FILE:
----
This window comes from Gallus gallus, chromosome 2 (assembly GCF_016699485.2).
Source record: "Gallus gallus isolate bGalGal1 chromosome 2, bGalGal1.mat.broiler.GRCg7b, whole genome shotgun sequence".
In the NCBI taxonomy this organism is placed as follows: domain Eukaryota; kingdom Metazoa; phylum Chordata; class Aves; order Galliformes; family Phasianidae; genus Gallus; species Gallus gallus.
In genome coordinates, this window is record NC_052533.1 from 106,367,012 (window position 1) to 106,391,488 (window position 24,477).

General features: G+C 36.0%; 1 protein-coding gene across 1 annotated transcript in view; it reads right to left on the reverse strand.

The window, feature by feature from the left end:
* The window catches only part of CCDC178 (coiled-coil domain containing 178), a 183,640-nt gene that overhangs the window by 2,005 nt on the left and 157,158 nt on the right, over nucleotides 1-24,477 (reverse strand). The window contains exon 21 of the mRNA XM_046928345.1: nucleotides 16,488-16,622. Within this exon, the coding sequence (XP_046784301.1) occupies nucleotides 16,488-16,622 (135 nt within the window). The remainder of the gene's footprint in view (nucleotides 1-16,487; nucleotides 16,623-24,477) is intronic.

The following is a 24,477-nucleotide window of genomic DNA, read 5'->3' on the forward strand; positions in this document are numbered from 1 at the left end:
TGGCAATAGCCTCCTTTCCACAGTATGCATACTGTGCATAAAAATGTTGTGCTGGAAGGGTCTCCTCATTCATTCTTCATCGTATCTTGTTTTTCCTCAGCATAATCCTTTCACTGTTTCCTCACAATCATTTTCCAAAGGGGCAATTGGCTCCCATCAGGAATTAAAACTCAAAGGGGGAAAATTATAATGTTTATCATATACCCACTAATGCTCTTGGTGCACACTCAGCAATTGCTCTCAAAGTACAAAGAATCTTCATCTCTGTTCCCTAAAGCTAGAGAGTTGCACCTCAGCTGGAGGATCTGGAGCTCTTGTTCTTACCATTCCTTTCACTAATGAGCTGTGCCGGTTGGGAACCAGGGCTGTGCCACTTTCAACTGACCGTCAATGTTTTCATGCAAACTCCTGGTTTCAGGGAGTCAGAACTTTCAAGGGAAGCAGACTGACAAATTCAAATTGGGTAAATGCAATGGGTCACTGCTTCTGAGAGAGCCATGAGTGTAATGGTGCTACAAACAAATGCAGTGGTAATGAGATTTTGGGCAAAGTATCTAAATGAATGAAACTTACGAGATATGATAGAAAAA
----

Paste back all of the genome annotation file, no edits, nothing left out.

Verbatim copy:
This window comes from Gallus gallus, chromosome 2 (assembly GCF_016699485.2).
Source record: "Gallus gallus isolate bGalGal1 chromosome 2, bGalGal1.mat.broiler.GRCg7b, whole genome shotgun sequence".
In the NCBI taxonomy this organism is placed as follows: domain Eukaryota; kingdom Metazoa; phylum Chordata; class Aves; order Galliformes; family Phasianidae; genus Gallus; species Gallus gallus.
In genome coordinates, this window is record NC_052533.1 from 106,367,012 (window position 1) to 106,391,488 (window position 24,477).

General features: G+C 36.0%; 1 protein-coding gene across 1 annotated transcript in view; it reads right to left on the reverse strand.

The window, feature by feature from the left end:
* The window catches only part of CCDC178 (coiled-coil domain containing 178), a 183,640-nt gene that overhangs the window by 2,005 nt on the left and 157,158 nt on the right, over nucleotides 1-24,477 (reverse strand). The window contains exon 21 of the mRNA XM_046928345.1: nucleotides 16,488-16,622. Within this exon, the coding sequence (XP_046784301.1) occupies nucleotides 16,488-16,622 (135 nt within the window). The remainder of the gene's footprint in view (nucleotides 1-16,487; nucleotides 16,623-24,477) is intronic.

The following is a 24,477-nucleotide window of genomic DNA, read 5'->3' on the forward strand; positions in this document are numbered from 1 at the left end:
TGGCAATAGCCTCCTTTCCACAGTATGCATACTGTGCATAAAAATGTTGTGCTGGAAGGGTCTCCTCATTCATTCTTCATCGTATCTTGTTTTTCCTCAGCATAATCCTTTCACTGTTTCCTCACAATCATTTTCCAAAGGGGCAATTGGCTCCCATCAGGAATTAAAACTCAAAGGGGGAAAATTATAATGTTTATCATATACCCACTAATGCTCTTGGTGCACACTCAGCAATTGCTCTCAAAGTACAAAGAATCTTCATCTCTGTTCCCTAAAGCTAGAGAGTTGCACCTCAGCTGGAGGATCTGGAGCTCTTGTTCTTACCATTCCTTTCACTAATGAGCTGTGCCGGTTGGGAACCAGGGCTGTGCCACTTTCAACTGACCGTCAATGTTTTCATGCAAACTCCTGGTTTCAGGGAGTCAGAACTTTCAAGGGAAGCAGACTGACAAATTCAAATTGGGTAAATGCAATGGGTCACTGCTTCTGAGAGAGCCATGAGTGTAATGGTGCTACAAACAAATGCAGTGGTAATGAGATTTTGGGCAAAGTATCTAAATGAATGAAACTTACGAGATATGATAGAAAAA